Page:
We received the following update from Blake Herrington after he spent time in the North Cascades in August of 2011:
Flip flops have never been my go-to alpine shoe. But when our climb featured some of the Cascades' hardest free climbing (yet shortest approaches), they suddenly made sense as the day's footwear. As long as I could manage the final approach snowfield in shower sandals, we'd benefit from lightweight footwear in the pack as myself and friend Scott Bennett vied for a free ascent of Thin Red Line.
For me, these mountain adventures may entail long, circuitous hikes, and occasionally even some obscure, moderate climbing. After a spate of long hikes and a few short climbs last summer, my "Miles-to-Pitches" (MtP) ratio was becoming dangerously high. I decided to do something about this worrisome trend by attempting one of the Pacific Northwest's biggest and most iconic walls, the East Face of Liberty Bell Spire. The Thin Red Line route was climbed as grade VI aid wall from its first ascent in 1967 to its first free ascent in 2008 by granite guru Mikey Schaefer. Since then it has likely seen one free ascent each summer, so 2011 was our turn.
It might be because my feet stink, or maybe I just wear my approach shoes until they are
falling apart, but when I can get away with it, I enjoy doing approaches in flip flops. They
are breathable and lighter to carry on route (stick them in your pocket for climbs like the Naked edge or stuff on the Chief in Squamish). I have made the unofficial FFFAA (First Flip Flop Approached Ascents) of several memorable routes, and was keen to raise the bar by attempting Thin Red Line in this, the purest of styles. Since we'd be descending the opposite side of the spire from our route, we were concerned about a pack weighing us down. So I threw on the flip flops and started hiking up through the woods.
Scott was courteous enough to kick some improved steps in the sun-cupped snowfield below the face, and after some frozen hand-traversing along the edge of the moat, I hopped onto stone below the 1,200' wall of Liberty Bell. The climbing on Thin Red Line was brilliant, with 3 different 5.12 pitches, excellent protection, smooth 5.11 stemming corners, and just enough wet rock and mossy dirt cruxing to make me feel at home. With one rope, one small pack, ultralight wiregate draws, and a dozen cams, we traded leads and freed every pitch. Doing the rappel descent and 2 mile hike back around the mountain in a pair of foam shower sandals elicited some confused looks on the part of hikers and other climbers. I'd rate Liberty Bell's Thin Red Line as THE BEST rock climb in the state of Washington. And whether I'm hiking in 20 miles or 20 minutes, lightweight gear makes the climbing much easier. That's a view I'm not going to be flip-flopping on.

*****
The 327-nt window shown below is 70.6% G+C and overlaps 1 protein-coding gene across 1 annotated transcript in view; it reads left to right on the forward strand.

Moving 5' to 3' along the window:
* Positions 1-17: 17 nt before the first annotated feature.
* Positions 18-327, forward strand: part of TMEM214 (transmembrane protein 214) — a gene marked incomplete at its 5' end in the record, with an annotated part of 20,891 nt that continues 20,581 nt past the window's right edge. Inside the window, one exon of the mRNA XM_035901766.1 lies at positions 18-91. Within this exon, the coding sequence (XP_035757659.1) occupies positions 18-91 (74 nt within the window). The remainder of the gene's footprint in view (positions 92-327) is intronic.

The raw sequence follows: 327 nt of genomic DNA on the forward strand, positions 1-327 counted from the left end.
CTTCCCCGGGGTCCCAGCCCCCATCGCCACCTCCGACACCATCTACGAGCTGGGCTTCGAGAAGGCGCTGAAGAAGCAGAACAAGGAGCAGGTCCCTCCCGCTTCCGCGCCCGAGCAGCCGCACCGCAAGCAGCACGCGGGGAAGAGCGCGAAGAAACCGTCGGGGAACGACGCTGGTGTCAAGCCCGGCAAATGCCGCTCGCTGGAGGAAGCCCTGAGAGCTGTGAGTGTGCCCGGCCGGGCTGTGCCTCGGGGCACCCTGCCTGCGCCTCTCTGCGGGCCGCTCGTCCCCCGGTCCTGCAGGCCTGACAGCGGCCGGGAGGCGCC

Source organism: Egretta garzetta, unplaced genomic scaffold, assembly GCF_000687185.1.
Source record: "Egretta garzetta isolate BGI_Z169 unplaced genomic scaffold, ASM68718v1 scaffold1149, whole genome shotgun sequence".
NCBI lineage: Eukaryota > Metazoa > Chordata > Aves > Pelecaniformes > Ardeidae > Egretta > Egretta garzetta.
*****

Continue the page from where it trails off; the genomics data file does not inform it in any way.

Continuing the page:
Liberty Bell- Thin Red Line Beta:
- With 1 x 70m rope, you can rappel from 6 pitches up using in-situ anchors on TRL or just to the left
- With 1 x 70m rope and good throwing skills, there is enough extra rope to have the leader untie and toss their end back down to the follower on all 3 of the hardest pitches, so you can haul without a tag line.
- The face looses sun around noon, and the snow at the base was low-angle but firm. A burly tree branch makes an ideally ice axe to abandon.
- Bring 12 or 14 slings, a good set of wires, and double cams from tips to thin hands with singles from hands to 2".
- After a crux pin ripped on early free attempts, all prior parties had aided out the second roof on pitch 6 and placed a high piece clipped with a long sling before lowering back and re-leading this pitch. Some good small gear can now be found just above the roof, so there's no need for any alpine shenanigans or aiding-off/falling-on the manky fixed beak.
- If you have a guidebook/description for the aid version of Thin Red Line, your only variation is to begin pitch 5 by climbing directly rightward past 3 new bolts into a left-facing corner. This is shortly below where you would be forced to do an aid pendulum.
- Shower sandals, though certainly the route's ideal footwear, do create one final crux when the descent path crosses over a series of sand-covered slabs. FALLING!!!